Reflections: Celebrating Lent Differently



This February Lent begins on Ash Wednesday, February 13th. Traditionally Lent has three aspects—Fasting, Almsgiving, and Prayer. Most Catholics think of fasting as giving up something for Lent. Chocolate is often given up for example. Almsgiving is seen in a very good program, the Rice bowl, in which a Catholic puts money into a container during Lent, handing it in to his parish on Palm Sunday, from where it is distributed to worthy charities. Prayer is often seen in participation in the Stations of the Cross on the Fridays of Lent. There is absolutely nothing wrong with any of these fine practices, and, in fact, much that is right. But there are other activities.

Almsgiving can be a corporate act of charity like the Rice Bowl, or it can involve challenging unjust structures. Perhaps you could write a letter to your congressman about fair wages for workers. Or you could support distributism defined as the theory or practice of distributing private property to the maximum degree among individual owners. This concept was popularized by Pope Leo XIII in the 19th century, and has been successful in Spain and Italy. It can work to help fight poverty. There are hundreds of ways to change unjust systems.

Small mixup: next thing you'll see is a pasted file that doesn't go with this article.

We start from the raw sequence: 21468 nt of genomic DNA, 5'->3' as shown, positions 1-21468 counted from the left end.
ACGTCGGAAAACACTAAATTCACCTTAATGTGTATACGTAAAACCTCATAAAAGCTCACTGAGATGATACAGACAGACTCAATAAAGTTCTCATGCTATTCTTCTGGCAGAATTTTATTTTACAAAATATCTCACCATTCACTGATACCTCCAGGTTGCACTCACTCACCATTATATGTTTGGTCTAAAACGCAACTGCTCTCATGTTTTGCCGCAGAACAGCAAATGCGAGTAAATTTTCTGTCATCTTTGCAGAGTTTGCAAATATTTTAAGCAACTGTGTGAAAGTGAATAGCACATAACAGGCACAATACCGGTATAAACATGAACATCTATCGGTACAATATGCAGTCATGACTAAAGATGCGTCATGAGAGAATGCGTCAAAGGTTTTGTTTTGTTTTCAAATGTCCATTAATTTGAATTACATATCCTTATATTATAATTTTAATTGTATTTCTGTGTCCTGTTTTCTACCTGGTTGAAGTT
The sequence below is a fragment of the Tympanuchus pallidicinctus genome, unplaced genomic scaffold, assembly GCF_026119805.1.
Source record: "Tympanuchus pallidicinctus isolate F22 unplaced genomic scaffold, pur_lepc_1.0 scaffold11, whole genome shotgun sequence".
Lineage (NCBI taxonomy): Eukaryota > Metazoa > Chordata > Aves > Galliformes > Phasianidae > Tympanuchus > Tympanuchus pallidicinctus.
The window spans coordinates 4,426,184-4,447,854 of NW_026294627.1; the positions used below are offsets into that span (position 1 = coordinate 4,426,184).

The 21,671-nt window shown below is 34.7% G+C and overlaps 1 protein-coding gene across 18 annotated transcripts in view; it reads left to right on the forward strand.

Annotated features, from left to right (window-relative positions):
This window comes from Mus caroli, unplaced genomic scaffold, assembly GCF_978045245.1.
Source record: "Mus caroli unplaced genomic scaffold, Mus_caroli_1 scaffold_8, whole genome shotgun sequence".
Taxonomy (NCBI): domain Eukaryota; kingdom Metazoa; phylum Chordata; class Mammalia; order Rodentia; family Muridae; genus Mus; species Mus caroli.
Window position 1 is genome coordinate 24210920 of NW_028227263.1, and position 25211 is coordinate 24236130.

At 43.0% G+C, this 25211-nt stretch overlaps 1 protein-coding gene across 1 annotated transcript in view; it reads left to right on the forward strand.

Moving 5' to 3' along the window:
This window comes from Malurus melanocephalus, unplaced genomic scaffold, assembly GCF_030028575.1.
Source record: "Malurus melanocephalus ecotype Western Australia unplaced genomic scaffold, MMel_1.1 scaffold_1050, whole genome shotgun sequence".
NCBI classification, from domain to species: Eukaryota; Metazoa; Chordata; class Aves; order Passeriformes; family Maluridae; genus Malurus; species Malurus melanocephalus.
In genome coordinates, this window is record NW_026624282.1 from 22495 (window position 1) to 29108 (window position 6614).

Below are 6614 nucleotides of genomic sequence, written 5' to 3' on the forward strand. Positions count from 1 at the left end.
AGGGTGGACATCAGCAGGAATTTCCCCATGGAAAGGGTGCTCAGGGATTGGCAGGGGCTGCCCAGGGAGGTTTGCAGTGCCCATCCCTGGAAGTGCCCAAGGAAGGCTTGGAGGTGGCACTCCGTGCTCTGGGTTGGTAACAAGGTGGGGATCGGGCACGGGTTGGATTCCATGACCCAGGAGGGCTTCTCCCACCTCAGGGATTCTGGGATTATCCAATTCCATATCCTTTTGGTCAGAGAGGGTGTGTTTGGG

The Lenten activity of Fasting could be construed not as giving up a food or activity but giving up partisanship. Instead of being entrenched in one position listen to another point of view and possibly incorporate the good parts of another person’s ideas.

The Stations of the Cross is a great Lenten Prayer, and so is the Magnificat. The Magnificat is the Prayer that Mary said at her Visitation of Elizabeth. Here is the Magnificat as found at the Universalis site [1]

“My soul proclaims the greatness of the Lord,
  and my spirit rejoices in God, my salvation.
For he has shown me such favour –
  me, his lowly handmaiden.
Now all generations will call me blessed,
  because the mighty one has done great things for me.
His name is holy,
  his mercy lasts for generation after generation
  for those who revere him.
He has put forth his strength:
  he has scattered the proud and conceited,
  torn princes from their thrones;
  but lifted up the lowly.
He has filled the hungry with good things;
  the rich he has sent away empty.
He has come to the help of his servant Israel,
  he has remembered his mercy as he promised to our fathers,
  to Abraham and his children for ever.
Glory be to the Father and to the Son and to the Holy Spirit,
  as it was in the beginning, is now, and ever shall be,
  world without end.
Amen.”

As an American this prayer is extremely challenging.

So here, then, are some thoughts on how to celebrate Lent differently.

—Father Mike Van Cleve

Father Mike is a priest for the Archdiocese of Galveston-Houston